Next weekend is the playoffs, with all four teams playing – Manchester vs Cardiff for the 3rd/4th place game, and Kingston vs Peterborough for the championship trophy.  I won’t be there as I’m away for the weekend with friends, but if you have the chance to get to Coventry, I can’t recommend it highly enough.  It’s going to be an amazing game with all four teams giving it their all.

Overall, this has been a fantastic season.  I’ve watched some amazingly talented players on the ice, and I’ve managed to introduce a few new fans to the sport.  I’ve made some wonderful new friends, and I’ve had the chance to do things that I never thought I would.

And while it’s the end of the season, it doesn’t mean that sledge hockey stops.  The guys will still be training, and we’re hoping to have some friendly games and mini-tournaments during the off-season.  I’ll still be following things, and tweeting/blogging about it.   But I really can’t wait for next season to start!

Ice Bucket Challenge

If you’ve not heard of the ALS Awareness Ice Bucket Challenge, where have you been?

In brief, it’s a way of bringing attention to Amyotrophic Lateral Sclerosis (ALS), which is also known as Lou Gehrig’s Disease, and as Motor Neurone Disease here in the UK.  It’s a horrid disease which is currently both fatal and incurable, and over the last few weeks, social media has been rife with people dumping buckets of ice water over their heads in a bid to make more people aware of the disease, and to raise money for research into a cure.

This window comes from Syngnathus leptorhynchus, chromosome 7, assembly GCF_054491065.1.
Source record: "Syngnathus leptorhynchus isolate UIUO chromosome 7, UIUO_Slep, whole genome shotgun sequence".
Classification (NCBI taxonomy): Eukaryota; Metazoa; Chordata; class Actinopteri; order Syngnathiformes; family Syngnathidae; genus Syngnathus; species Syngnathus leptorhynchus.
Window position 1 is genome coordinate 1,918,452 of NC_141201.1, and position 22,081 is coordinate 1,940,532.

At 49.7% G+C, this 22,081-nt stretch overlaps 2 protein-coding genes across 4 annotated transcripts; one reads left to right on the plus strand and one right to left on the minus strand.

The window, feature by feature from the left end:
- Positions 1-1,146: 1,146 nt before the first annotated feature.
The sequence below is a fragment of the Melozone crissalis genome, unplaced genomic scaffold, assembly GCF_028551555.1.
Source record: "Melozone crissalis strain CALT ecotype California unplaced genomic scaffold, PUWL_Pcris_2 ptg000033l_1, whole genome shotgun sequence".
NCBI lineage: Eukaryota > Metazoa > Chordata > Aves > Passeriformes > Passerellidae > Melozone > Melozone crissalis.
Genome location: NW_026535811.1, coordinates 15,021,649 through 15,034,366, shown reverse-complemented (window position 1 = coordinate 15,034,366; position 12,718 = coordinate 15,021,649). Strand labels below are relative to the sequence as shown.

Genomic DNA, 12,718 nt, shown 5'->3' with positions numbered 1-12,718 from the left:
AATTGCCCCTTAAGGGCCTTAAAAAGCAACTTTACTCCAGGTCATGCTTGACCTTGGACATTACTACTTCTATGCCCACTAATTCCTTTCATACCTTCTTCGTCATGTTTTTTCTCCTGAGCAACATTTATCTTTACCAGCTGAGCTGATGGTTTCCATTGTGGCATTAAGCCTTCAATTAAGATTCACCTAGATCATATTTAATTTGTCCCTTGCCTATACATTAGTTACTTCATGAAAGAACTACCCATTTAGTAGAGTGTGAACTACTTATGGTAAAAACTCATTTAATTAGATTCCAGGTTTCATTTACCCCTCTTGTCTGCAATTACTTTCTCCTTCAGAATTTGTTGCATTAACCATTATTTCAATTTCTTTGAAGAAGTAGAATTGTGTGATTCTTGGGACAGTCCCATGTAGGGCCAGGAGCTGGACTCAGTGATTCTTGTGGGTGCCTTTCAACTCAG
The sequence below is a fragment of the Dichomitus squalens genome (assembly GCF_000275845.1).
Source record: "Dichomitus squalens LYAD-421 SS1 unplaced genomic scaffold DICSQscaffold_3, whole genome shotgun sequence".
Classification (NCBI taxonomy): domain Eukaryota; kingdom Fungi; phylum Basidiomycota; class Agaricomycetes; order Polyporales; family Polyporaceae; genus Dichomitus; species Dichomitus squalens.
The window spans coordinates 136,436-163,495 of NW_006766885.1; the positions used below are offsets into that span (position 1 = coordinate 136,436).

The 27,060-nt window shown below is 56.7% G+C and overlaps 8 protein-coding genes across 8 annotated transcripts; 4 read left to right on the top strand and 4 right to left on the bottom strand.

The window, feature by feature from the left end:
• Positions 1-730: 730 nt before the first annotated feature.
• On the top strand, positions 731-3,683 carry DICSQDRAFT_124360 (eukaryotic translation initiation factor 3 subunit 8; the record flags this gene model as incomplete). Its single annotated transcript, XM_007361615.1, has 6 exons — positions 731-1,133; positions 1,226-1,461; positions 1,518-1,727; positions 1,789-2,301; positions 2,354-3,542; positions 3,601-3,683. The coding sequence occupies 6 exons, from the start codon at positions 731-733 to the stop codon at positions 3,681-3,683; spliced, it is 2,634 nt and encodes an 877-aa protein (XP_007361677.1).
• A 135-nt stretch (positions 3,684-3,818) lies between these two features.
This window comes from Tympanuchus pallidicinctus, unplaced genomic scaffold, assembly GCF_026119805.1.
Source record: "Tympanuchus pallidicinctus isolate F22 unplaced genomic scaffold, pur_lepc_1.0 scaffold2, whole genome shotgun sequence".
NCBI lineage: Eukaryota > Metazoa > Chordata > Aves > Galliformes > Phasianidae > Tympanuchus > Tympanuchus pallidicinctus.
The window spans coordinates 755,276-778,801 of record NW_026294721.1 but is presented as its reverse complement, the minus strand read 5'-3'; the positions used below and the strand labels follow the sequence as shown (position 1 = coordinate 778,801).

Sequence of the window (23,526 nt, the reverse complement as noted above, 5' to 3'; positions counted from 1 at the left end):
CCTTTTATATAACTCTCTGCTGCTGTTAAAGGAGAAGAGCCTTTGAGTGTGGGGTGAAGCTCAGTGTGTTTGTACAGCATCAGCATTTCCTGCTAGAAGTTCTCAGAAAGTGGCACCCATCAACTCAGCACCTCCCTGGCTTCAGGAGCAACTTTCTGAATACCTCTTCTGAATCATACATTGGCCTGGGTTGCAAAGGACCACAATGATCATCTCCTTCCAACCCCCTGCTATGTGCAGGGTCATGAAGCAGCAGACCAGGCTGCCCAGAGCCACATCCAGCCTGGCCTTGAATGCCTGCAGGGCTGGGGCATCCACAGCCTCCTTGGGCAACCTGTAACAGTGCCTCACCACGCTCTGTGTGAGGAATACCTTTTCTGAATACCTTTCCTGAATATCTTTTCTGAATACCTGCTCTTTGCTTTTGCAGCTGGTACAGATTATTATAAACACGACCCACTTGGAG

Celebrities around the world have been taking part, including a huge amount of NHL and NFL players, and several of the Elite League players here in the UK (although in the UK, the same challenge is also being used for another very worthy cause – Macmillan Cancer Support).  Word has been spreading like wildfire (or wildfreeze, I suppose would be more apt), and the most important thing (other than watching shirtless hockey players dump freezing water over themselves) is that it’s working.  In less than a month, the ALS Association in the US has received over $15million in donations, compared to $1.8million in the same period last year.

To donate in the UK through the Motor Neurone Disease Association (MNDA), you just need to text ICED55 followed by an amount (such as £10) to 70070.

Like this.

 

So, after a challenge to all Pens fans from Mario Lemieux, my best friend in the world, Rosie (@71_pens_87), decided to do it.  And when I successfully screwed up the recording of her video, causing her to have to do it twice, I knew it was my turn next.  And if you know me, you know that getting me to stand up in front of a video camera and speak was one hell of a personal challenge for me.

In return, I’m challenging Sammo with the Women’s England Squad in Finland, Karl Nicholson, captain of the Manchester Phoenix Sledge Hockey Team, and Matt Clarkson, captain of the Kingston Kestrels Sledge Hockey Team.

 

It’s the final countdown

We’ve had our flight times confirmed and the inevitable early start on Sunday is looming.

The larger hockey bag has been dragged out of the shed and extra tape of all sorts and sizes has been ordered.

The schedule for the week has been released to us and it’s a doozy. I thought last year was busy, but this year is chocka.

I sometimes get comments at work that I’m going on a holiday out to Finland. Trust me when I say that I’m not.

You’d be forgiven for thinking that we’re just going out to play hockey. Sure, we’re training once a day and playing 4 games. On top of that we’ve got off ice testing, Strength & Conditioning (so I’ve been told) sessions, and other off ice activities!